A Reflection on Osteoporosis

An osteoporotic elderly women in Japan.
An osteoporotic elderly woman in Japan. (Photo credit: Wikipedia)

I watch a woman I know pass the days painfully, struggling to walk and go about her daily activities. Back bent, she moves slowly while doing her laundry, tidying up her space, and cooking her meals. Each time I ask her how she is, she replies she is sore today. Physiotherapy does not seem to help as she learns to live with the continual throb of pain in her back.

Osteoporosis is a debilitating disease and one which results in fragile and brittle bones. The body is unable to form enough new bone; and much of the old bone is reabsorbed by the body. Our bodies use calcium and phosphate to create bones. When you are older, the body reabsorbs the calcium and phosphate into your body, making the bones weaker.

Osteoporosis can also be caused by being bedridden, eating disorders, vitamin D deficiency, a lack of exercise, a lack of calcium in your diet, your family history and your body type. The risk factors that encourage osteoporosis are: drinking large amounts of alcohol, a low body weight, smoking, and too little calcium in the diet.

Bone magnetic resonance imaging in a Fabry pat...
Bone magnetic resonance imaging in a 72 year old patient with severe osteoporosis. Several vertebral body fractures can be seen. Courtesy: Dr Robert CARLIER, CHU Raymond Poincaré, Garches, France. (Photo credit: Wikipedia)

How do you know when you are suffering from osteoporosis? Your bones fracture easily, you experience lower back pain due to fractures of spinal bones, you have lost height over time, you have a stooped posture, and you experience neck pain due to fractures of the spinal bones.

If you are diagnosed with osteoporosis, you need to minimise the risk of falls: avoid walking on icy days, wear well-fitting shoes, and use bars in the bathtub. Exercise will help. Walking is the only exercise my friend is able to do – and that is done slowly.

I know that I am at the time of my life when I can still work towards avoiding a life filled with the pain and frustration of a weakening bone structure. Osteoporosis is one of the reasons why I exercise. The resistance exercises, in addition to the walking I do during the day, will help improve not only my muscle strength but also my bone mass. In addition I avoid drinking too much alcohol, I do not smoke, and I try to ensure I eat enough foods containing calcium.

Do you know anyone who suffers from osteoporosis? What has been their experience?

© Colline Kook-Chun, 2012

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24 thoughts on “A Reflection on Osteoporosis

  1. My next door neighbour has it. She has been in and out of hospital, one of her shoulders is “frozen” so she is lopsided. She walks slowly, when she can manage it and looks much older than her years. She and her husband were living in their lovely house above the café but they had to move to the ground floor because she cannot negotiate the stairs anymore. So sad!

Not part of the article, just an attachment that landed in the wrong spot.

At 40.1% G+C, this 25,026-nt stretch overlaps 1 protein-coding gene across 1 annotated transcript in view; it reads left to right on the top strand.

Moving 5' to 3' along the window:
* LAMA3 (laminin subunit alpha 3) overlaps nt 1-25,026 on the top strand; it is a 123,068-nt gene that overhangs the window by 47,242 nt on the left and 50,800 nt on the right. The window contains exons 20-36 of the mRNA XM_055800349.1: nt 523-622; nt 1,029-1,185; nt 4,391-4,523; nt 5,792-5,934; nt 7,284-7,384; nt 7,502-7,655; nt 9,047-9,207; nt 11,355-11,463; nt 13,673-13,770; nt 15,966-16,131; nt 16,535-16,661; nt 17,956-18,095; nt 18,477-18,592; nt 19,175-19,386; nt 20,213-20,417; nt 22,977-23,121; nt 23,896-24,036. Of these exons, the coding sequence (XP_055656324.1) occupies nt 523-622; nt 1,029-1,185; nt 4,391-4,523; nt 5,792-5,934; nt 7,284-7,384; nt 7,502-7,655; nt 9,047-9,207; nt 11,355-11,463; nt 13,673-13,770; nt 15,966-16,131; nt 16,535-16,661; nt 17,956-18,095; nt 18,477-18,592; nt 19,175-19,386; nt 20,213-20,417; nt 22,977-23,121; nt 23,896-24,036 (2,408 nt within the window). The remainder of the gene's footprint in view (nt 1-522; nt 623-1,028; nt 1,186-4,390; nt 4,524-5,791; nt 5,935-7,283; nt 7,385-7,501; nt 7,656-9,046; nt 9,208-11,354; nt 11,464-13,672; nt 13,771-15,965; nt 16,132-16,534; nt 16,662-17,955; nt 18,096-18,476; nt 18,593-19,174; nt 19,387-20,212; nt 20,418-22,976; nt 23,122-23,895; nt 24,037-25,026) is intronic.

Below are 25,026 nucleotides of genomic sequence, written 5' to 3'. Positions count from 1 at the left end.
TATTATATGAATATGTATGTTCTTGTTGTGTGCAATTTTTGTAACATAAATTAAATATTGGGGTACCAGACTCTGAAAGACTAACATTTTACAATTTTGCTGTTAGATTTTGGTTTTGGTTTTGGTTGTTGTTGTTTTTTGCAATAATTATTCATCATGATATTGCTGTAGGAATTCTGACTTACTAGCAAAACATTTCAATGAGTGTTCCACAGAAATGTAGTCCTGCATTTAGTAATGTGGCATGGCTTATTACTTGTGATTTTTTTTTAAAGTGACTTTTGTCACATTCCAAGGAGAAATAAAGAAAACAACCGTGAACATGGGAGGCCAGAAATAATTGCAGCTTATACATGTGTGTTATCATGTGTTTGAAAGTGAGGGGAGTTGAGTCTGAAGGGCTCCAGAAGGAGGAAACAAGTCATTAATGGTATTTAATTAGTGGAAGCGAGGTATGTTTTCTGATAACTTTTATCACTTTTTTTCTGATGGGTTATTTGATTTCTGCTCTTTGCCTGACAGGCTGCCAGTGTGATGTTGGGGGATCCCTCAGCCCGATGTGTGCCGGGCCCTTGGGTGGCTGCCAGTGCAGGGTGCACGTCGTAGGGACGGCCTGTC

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    1. As you say, the worst symptom seems to be loss of mobility and confidence of movement. It must be extremely frustrating for her that her body does not move as quickly as her mind wants it to.

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  2. Your post is a beaitifully written, but grim reminder of just one aspect of being old.
    My in-laws are 87 and 90. They’ve been in an old age home for just over a year. We never wanted to do that, but life became impossible with them here at home. We had a live-in nurse for 6 months, to see if that would work. It didn’t
    Getting old and decrepit is a real fear of mine. They need help with everything, except feeding themselves – if you cut it up for them.
    So sad

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    1. It is sad, especially when they were once dependant people. At times it is best that the frail go to a place where they are cared for constantly by competent nurses, no matter how much it hurts to see them in those surroundings.

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  3. I don’t think I know anyone personally who has osteoporosis symptoms, but I’ve known several women who were taking medication because bone scans showed that they were in the early stages. They had to be very careful, as you said, to avoid situations in which they could easily break bones. It requires constant vigilance. I don’t have many risk factors, thank God, except that I don’t exercise. My calcium levels have always been normal, but I have to take vitamin D supplements.
    Thank you for your informative post.

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  4. Runs in my family. My mother had it and suffered a lot. I have it but by , as you say, walking helps to keep the circulation going and eating healthy is also important.That’s why I keep on walking every day.

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    1. You can get calcium from many unthought of foods such as broccoli and leafy green vegetables. Eating a handful of almonds can also give you quite a substantial amount of calcium.

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